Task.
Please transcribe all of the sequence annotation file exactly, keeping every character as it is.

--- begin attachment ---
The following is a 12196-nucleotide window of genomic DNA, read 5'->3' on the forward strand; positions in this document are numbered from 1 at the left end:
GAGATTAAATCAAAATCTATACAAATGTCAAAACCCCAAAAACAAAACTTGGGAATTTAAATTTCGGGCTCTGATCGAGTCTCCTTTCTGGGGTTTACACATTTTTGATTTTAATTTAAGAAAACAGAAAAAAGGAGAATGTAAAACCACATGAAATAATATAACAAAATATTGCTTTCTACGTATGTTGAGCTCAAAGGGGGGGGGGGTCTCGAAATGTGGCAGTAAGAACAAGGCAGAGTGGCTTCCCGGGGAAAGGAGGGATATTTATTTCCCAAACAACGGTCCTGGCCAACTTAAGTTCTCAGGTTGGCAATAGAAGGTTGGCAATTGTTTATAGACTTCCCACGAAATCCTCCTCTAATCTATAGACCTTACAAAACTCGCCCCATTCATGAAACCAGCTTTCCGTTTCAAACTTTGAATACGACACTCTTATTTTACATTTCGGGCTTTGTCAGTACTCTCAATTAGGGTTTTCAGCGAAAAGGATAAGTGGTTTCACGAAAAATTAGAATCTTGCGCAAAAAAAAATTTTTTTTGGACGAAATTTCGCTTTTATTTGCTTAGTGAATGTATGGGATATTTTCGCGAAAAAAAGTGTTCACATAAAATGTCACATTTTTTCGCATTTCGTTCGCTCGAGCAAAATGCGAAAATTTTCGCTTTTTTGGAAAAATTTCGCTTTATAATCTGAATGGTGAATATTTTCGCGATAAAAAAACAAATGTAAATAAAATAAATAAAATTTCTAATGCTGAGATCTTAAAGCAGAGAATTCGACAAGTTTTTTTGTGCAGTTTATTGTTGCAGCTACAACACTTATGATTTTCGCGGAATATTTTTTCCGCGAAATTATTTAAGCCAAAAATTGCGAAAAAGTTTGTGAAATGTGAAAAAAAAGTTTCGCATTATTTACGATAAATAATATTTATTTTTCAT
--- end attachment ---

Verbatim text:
The following is a 12196-nucleotide window of genomic DNA, read 5'->3' on the forward strand; positions in this document are numbered from 1 at the left end:
GAGATTAAATCAAAATCTATACAAATGTCAAAACCCCAAAAACAAAACTTGGGAATTTAAATTTCGGGCTCTGATCGAGTCTCCTTTCTGGGGTTTACACATTTTTGATTTTAATTTAAGAAAACAGAAAAAAGGAGAATGTAAAACCACATGAAATAATATAACAAAATATTGCTTTCTACGTATGTTGAGCTCAAAGGGGGGGGGGGTCTCGAAATGTGGCAGTAAGAACAAGGCAGAGTGGCTTCCCGGGGAAAGGAGGGATATTTATTTCCCAAACAACGGTCCTGGCCAACTTAAGTTCTCAGGTTGGCAATAGAAGGTTGGCAATTGTTTATAGACTTCCCACGAAATCCTCCTCTAATCTATAGACCTTACAAAACTCGCCCCATTCATGAAACCAGCTTTCCGTTTCAAACTTTGAATACGACACTCTTATTTTACATTTCGGGCTTTGTCAGTACTCTCAATTAGGGTTTTCAGCGAAAAGGATAAGTGGTTTCACGAAAAATTAGAATCTTGCGCAAAAAAAAATTTTTTTTGGACGAAATTTCGCTTTTATTTGCTTAGTGAATGTATGGGATATTTTCGCGAAAAAAAGTGTTCACATAAAATGTCACATTTTTTCGCATTTCGTTCGCTCGAGCAAAATGCGAAAATTTTCGCTTTTTTGGAAAAATTTCGCTTTATAATCTGAATGGTGAATATTTTCGCGATAAAAAAACAAATGTAAATAAAATAAATAAAATTTCTAATGCTGAGATCTTAAAGCAGAGAATTCGACAAGTTTTTTTGTGCAGTTTATTGTTGCAGCTACAACACTTATGATTTTCGCGGAATATTTTTTCCGCGAAATTATTTAAGCCAAAAATTGCGAAAAAGTTTGTGAAATGTGAAAAAAAAGTTTCGCATTATTTACGATAAATAATATTTATTTTTCAT